Dealing with Business Debt
Most businesses will incur some form of debt as a necessary part of operations, whether it's the use of credit cards or bank loans. But unsustainable debt and interest charges, without increased revenue or investor capital to cover it, can put the health of any business in jeopardy. This section contains a glossary of terms related to "bad" debt, an overview of options for businesses that cannot pay their debts, a checklist to help small business owners prioritize their debt payments and other resources for entrepreneurs dealing with debt.
Options When You Can't Pay Your Business Debts
When a business accrues debts it can be scary to try to address the problem. Creditors may begin threatening legal action against the business or you personally. Depending on how the business is organized and the degree to which you have agreed to guarantee the business's debts you may have some options regarding how to deal with the problem and your creditors' ability to take assets or funds in repayment. Your position will also determine whether bankruptcy is a good option to resolve your insolvency. An important exception relates to payroll taxes. Regardless of how the business is organized the Internal Revenue Service will hold a business owner responsible and personally liable for any unpaid payroll taxes. However, in many other circumstances how the business is organized can be quite meaningful:
- General Partnerships and Sole Proprietors -Sole proprietorship means that you and your business are synonymous. Creditors and others can hold you personally liable for your business's debts and can claim your personal savings in order to satisfy debts. General Partnerships are similar except that there is more than one owner involved. Every general partner can be held personally liable for all of the business's debts, which can lead to some very uncomfortable outcomes.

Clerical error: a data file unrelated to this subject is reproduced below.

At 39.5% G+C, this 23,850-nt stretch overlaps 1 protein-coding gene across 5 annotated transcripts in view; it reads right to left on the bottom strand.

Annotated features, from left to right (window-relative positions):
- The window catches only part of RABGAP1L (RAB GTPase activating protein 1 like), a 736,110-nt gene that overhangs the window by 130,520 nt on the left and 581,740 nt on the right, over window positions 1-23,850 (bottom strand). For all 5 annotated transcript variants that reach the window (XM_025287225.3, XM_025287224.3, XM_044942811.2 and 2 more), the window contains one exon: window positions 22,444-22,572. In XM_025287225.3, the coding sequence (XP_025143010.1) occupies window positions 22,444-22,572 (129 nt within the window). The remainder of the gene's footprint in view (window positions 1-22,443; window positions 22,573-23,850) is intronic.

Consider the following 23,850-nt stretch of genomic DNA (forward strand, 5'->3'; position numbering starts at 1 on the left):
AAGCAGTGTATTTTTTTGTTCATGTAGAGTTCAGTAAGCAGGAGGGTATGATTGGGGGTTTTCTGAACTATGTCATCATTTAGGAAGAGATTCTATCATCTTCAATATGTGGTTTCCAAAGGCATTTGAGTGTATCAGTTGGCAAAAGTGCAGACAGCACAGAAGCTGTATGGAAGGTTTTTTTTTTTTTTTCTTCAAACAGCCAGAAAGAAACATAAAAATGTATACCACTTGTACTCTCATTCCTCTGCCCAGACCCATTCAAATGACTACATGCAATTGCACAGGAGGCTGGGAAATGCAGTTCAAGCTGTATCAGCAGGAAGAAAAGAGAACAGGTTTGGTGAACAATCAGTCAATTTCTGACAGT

- Limited Liability Companies and Corporations - Limited Liability Companies (LLCs) and corporations do not generally create personal liability for the business's debts. However, you may voluntarily obligate yourself when seeking a loan or credit since many financial institutions will insist on personal liability as a condition of the loan or credit.
Bankruptcy is an option in many situations where a company is no longer financially viable. A bankruptcy should be carefully planned, however, since preparation can help preserve some of the company's value or even help it recover. Sole Proprietors have the option of filing for either Chapter 7 or Chapter 13 bankruptcy if they otherwise meet the requirements for these forms of relief. Those who have waived the personal liability protection provided by LLCs or corporations may also need to undergo a personal bankruptcy. Chapter 7 bankruptcy involves the liquidation of all assets, the distribution of the monies to creditors, and the cancellation of the remaining debt. Chapter 13 bankruptcy involves an income-based repayment plan approved by a bankruptcy court. In this case none of the property is sold and no debt is cancelled.
Help for Your Business During Financial Trouble
If your business is struggling and may fail or enter into bankruptcy proceedings there are a number of steps that can be taken to protect yourself, the business, and the business's assets. These suggestions are also intended to help avoid criminal liability. More detail can be found about these suggestions and their reasoning in the related article.
- Make sure your taxes are current.
- Cut your spending.
- Be honest about your debts.
- Don't transfer business property to hide it from creditors.
- Don't pay one creditor over another.
- Keep debt and bank accounts separate.
- Renew your insurance.
- Return unwanted leased property.
- Sell your business.